If these things can happen to someone as careful and knowledgeable as my father.. It can and will happen to you if you are not careful and follow good safety practices.
As for all of my articles, If you have any questions, just ask and I will try to get right back to you.
Thanks Mr Maranatha
In the Comments section below a question was asked about Software to help in the design and production of advanced Moldings and trim projects...
I did some searching around and found this site... hope this helps some of you.
One More link I want to add, is the Link to the Woodmizer Saw Mill company... One of the great Treats I have enjoyed in this life was a Woodmizer Sawmill that I aquired just after H. Katrina leveled the Gulf Coast area... I really enjoyed owning operating the mill... It was a great toy that augmented my ownership of a tree service at that time when logs were better than free and people were paying us to haul them away...
But Woodmizer offers so much MORE than just the Sawmill... Woodmizer also offers equipment packages for just about anything you want to make... From the Log to the lumber... from Green Lumber to drying facilities.. and even for MAKING MOLDINGS... this company has always been at the top of the game when it comes to small ownership woodmills.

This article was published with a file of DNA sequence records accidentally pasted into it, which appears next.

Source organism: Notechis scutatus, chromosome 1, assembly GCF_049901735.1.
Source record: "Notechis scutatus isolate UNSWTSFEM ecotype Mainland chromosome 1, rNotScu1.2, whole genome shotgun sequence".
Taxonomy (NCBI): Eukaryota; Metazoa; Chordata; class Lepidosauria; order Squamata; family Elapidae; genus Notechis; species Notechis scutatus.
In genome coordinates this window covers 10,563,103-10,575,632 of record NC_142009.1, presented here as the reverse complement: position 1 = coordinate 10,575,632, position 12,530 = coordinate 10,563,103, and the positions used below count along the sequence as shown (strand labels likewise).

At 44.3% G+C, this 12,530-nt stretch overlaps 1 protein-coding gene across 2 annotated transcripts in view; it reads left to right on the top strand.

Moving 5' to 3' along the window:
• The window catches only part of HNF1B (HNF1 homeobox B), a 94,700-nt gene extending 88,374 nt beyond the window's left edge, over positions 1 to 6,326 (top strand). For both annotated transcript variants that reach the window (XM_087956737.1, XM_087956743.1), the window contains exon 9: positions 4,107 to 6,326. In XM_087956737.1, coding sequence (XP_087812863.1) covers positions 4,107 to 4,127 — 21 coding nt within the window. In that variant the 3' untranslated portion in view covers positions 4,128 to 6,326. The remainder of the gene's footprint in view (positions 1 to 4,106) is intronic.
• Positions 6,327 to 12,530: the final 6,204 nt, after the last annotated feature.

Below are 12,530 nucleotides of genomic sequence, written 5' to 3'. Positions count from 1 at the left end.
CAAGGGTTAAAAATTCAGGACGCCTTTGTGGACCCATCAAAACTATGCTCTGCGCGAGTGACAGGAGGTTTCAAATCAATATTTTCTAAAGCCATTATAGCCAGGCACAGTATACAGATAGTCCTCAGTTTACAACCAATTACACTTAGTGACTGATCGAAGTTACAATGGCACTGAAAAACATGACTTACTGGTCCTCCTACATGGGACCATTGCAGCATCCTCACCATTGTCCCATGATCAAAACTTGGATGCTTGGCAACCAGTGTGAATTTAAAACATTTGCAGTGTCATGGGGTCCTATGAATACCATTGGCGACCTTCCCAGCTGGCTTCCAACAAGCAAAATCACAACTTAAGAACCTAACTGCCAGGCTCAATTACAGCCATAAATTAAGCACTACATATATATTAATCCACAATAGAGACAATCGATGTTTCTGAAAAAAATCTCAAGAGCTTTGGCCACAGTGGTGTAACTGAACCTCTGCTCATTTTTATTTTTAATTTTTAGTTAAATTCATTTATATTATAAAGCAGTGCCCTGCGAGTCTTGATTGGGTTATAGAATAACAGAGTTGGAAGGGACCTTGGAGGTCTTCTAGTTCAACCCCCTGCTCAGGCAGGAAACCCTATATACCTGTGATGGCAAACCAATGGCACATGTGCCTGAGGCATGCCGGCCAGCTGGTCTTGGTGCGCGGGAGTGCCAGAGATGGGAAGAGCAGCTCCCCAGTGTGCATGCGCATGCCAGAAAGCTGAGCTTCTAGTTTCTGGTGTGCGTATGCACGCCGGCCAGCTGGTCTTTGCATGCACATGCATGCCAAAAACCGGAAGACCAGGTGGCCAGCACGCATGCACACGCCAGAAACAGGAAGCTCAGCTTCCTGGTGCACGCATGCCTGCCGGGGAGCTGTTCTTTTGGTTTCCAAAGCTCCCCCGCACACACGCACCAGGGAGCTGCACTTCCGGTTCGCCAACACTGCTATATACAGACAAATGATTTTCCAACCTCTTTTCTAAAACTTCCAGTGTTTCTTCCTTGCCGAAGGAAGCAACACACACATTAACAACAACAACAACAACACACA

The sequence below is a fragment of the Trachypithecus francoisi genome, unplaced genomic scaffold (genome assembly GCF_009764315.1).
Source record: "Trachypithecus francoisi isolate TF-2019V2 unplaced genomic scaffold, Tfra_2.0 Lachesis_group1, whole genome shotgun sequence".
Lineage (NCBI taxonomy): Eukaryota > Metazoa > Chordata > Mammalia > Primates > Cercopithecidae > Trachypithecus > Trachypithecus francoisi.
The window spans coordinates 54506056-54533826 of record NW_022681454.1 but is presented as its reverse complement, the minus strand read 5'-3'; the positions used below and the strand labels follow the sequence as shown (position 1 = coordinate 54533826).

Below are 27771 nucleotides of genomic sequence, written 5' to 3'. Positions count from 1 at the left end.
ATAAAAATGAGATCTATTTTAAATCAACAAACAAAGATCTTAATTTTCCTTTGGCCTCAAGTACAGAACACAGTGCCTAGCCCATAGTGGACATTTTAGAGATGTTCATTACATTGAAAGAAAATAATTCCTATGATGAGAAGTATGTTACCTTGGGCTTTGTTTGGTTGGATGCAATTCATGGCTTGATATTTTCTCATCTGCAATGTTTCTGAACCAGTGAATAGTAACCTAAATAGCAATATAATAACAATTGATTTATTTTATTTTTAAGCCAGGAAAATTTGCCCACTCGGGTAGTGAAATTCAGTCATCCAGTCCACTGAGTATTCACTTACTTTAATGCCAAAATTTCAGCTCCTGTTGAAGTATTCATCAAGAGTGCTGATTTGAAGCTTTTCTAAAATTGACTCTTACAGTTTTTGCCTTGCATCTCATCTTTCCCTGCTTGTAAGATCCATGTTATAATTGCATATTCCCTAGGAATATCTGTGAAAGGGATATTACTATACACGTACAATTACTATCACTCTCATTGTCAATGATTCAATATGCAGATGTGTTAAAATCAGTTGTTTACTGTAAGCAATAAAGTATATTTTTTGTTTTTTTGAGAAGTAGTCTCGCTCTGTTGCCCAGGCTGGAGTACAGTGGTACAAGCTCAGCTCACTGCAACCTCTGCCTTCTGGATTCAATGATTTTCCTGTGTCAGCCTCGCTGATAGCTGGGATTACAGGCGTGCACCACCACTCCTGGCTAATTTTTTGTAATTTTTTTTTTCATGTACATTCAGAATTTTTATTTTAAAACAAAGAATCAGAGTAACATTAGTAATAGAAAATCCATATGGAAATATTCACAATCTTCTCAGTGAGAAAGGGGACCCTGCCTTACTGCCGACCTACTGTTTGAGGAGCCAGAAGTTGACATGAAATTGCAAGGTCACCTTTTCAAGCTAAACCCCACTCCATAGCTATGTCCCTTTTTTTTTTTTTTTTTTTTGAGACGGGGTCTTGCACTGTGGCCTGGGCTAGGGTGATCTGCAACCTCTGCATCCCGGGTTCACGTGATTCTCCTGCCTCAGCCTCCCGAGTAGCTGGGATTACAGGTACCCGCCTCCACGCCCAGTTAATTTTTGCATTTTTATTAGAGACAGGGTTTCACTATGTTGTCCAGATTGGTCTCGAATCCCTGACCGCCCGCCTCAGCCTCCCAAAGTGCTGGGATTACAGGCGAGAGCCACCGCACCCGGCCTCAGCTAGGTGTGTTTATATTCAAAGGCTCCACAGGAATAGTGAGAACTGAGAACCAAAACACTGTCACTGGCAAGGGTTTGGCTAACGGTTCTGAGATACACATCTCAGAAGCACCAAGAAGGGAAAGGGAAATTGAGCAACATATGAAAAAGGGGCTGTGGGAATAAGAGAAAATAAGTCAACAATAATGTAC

Suzanne Sheffield from Mid-Atlantic on May 22, 2012:
Oh, I so want to do this! Thanks! Great information. Thumbs up.
MrMaranatha (author) from Somewhere in the third world. on May 11, 2012:
Katie check the Answers given at the bottom of the article.. I just added that for you... there are a couple of links that may guide you to what you are looking for.
Katie on May 10, 2012:
Can you buy or download software to design crown molding ? I need to create a very large stack for a that will finish size 40cm by 40 cm plus a 10 cm drop from ceiling for lighting. Since this will take a walk piece, two stacked ceiling pieces to create the drop and the diaginal, I sm looking for design help and then best bits, cutting order. Any advise is welcome.
MrMaranatha (author) from Somewhere in the third world. on January 16, 2012:
Thank you... Originally I wrote this over in another site... I had a Bunch of How to articles there... but when wanted to stop paying the royalties on the articles and offered the writers a song and a dance for our work... So I pulled every article I had left on the site and moved them here. I don't make so much now.. but then Im not being taken for granted either:-) Honesty is a plus in my book.. I like Hub Pages.
RedElf from Canada on January 12, 2012:
I was watching a HandyMan challenge yesterday - my goodness they sure could have used this hub!